I can’t wait to see what ideas about marriage and conscience the Satanic Temple find are unduly burdened by the legal code of the fine state of Louisiana.

Totally non-discriminatory

Gov. Steve Beshear of Kentucky filed a delightful brief with the Supreme Court on March 27 in defense of “traditional marriage” or “natural marriage” or whatever dog-whistle the bigots are using this week to identify the sentiment, “I get to marry whoever I want but I think your love is icky.”

Kentucky’s marriage laws treat homosexuals and heterosexuals the same and are facially neutral. Men and women, whether heterosexual or homosexual, are free to marry persons of the opposite sex under Kentucky law, and men and women, whether heterosexual or homosexual, cannot marry persons of the same sex under Kentucky law.

Well, there you go!  True equality under the law!  It immediately made me think of that paean to equality from Anatole France,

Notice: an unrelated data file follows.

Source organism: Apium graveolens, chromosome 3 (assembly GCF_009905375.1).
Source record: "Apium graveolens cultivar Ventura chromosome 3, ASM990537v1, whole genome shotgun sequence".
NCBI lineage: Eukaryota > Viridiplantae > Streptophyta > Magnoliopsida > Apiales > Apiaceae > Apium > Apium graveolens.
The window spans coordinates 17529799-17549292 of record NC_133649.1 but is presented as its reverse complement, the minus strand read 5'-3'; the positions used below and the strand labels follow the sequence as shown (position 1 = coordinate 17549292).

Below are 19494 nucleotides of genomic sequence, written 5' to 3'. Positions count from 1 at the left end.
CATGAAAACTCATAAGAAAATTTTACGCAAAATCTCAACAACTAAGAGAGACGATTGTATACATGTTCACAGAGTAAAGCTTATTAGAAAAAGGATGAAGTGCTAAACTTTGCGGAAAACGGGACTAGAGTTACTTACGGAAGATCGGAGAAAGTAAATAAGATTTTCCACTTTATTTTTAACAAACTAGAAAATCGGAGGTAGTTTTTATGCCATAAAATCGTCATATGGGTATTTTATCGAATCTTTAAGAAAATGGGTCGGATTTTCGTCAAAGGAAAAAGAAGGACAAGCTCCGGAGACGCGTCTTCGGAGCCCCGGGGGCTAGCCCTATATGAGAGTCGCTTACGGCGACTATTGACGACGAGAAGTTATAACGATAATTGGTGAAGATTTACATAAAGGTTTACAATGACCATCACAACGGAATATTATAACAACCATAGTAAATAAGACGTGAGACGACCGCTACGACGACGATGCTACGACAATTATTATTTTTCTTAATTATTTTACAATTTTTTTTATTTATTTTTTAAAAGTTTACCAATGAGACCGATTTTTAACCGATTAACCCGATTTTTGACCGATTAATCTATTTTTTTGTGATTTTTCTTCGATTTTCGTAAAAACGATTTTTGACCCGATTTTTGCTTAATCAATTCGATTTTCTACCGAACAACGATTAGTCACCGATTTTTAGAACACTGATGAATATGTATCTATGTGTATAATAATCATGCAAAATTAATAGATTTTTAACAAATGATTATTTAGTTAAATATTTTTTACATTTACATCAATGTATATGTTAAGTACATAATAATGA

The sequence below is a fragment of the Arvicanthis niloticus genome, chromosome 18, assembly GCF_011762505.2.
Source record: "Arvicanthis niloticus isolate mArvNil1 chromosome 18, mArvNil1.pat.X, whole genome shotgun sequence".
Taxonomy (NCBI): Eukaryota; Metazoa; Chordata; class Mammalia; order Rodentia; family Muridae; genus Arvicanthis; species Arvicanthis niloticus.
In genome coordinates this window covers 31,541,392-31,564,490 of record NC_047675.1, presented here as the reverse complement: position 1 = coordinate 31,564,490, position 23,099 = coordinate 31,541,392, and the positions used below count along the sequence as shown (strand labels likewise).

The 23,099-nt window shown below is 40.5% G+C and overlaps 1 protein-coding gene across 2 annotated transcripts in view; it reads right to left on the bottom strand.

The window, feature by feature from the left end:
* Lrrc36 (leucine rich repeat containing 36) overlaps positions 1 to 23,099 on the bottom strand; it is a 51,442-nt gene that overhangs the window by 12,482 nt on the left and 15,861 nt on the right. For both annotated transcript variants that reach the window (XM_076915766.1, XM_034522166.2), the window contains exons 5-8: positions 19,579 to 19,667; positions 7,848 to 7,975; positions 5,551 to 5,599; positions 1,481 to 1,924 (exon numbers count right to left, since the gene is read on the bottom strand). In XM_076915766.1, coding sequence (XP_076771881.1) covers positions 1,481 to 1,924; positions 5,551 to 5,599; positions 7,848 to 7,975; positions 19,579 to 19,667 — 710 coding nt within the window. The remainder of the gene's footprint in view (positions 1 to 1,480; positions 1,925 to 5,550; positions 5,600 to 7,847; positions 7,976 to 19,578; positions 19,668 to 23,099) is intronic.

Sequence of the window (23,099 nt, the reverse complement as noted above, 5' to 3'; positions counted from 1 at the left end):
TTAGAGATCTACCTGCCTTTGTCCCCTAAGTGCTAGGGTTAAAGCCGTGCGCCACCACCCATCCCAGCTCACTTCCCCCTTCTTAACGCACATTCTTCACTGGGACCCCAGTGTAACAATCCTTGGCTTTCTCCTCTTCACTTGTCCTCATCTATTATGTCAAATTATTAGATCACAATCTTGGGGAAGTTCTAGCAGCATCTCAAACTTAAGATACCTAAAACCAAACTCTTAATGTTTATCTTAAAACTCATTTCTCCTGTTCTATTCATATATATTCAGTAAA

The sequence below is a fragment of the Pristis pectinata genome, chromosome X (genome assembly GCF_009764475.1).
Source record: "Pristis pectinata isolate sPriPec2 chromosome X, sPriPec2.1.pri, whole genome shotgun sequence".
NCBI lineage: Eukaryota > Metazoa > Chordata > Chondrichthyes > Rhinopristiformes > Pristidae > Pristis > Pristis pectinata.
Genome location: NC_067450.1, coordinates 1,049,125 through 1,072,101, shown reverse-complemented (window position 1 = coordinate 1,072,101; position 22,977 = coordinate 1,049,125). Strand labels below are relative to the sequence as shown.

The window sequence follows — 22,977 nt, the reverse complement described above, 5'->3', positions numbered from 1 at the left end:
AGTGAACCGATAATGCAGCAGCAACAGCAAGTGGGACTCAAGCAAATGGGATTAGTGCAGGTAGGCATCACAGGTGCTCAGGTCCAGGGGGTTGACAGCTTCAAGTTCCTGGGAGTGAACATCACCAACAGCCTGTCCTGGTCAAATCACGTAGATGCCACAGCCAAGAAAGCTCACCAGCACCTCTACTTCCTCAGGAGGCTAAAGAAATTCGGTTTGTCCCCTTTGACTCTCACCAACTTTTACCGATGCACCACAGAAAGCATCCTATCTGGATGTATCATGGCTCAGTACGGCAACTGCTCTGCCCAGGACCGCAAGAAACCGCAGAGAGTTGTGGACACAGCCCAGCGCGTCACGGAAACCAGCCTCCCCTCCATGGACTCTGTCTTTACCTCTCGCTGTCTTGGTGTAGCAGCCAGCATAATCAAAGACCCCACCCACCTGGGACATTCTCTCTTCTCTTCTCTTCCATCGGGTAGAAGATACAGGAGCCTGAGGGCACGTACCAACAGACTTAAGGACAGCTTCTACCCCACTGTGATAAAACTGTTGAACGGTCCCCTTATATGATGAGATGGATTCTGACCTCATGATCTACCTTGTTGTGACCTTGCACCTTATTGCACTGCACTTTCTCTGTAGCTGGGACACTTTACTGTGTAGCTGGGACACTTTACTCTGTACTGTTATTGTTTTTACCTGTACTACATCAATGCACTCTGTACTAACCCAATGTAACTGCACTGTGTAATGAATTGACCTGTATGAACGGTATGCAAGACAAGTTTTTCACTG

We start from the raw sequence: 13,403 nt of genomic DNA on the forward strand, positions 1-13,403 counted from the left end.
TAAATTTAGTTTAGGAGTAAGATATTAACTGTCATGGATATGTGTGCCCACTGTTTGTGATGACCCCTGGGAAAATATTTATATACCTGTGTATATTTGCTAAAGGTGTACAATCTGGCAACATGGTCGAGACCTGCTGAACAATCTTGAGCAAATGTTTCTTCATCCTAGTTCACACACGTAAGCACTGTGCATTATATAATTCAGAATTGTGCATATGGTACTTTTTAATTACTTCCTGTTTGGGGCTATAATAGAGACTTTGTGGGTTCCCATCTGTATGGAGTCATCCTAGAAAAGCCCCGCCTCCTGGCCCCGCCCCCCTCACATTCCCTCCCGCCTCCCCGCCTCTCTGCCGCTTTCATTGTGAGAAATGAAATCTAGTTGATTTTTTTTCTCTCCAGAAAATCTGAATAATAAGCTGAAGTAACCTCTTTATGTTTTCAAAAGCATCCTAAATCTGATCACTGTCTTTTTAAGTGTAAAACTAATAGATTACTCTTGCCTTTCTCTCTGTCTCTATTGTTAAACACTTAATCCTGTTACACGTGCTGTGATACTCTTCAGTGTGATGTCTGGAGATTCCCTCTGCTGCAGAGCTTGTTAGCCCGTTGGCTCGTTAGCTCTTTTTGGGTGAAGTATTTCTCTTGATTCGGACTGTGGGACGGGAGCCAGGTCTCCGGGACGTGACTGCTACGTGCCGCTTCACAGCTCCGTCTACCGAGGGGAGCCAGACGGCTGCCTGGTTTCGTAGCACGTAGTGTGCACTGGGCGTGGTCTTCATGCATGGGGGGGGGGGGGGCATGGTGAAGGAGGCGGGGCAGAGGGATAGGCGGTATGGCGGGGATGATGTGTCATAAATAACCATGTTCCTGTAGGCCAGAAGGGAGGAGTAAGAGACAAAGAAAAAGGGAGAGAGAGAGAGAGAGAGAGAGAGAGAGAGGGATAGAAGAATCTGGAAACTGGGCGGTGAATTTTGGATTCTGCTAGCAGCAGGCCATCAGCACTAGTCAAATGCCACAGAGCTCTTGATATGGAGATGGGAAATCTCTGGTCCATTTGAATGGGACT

In its majestic equality, the law forbids rich and poor alike to sleep under bridges, beg in the streets and steal loaves of bread.

It’s easy to see that under Gov Beshear’s ideal system, we’d have no Americans with Disabilities Act; let everyone alike go up the same stairs!  No Equal Employment Opportunity Commission; let everyone alike deal with the same racist manager!  

By constraining a government built (loosely) on majority rule, the Bill of Rights accomplished what few societies before had managed.  It created a public and commercial sphere in which majority and minority populations could coexist and flourish.  Congress, as the branch of government most driven by the sentiments of the masses, is constrained time and again from doing everything the Founders could think of that would support the proverbial tyranny of the majority.  Indeed, the phrase “tyranny of the majority” is not the exact phrase James Madison used, but he did write, in a letter to Thomas Jefferson about the need for a Bill of Rights added to the Constitution,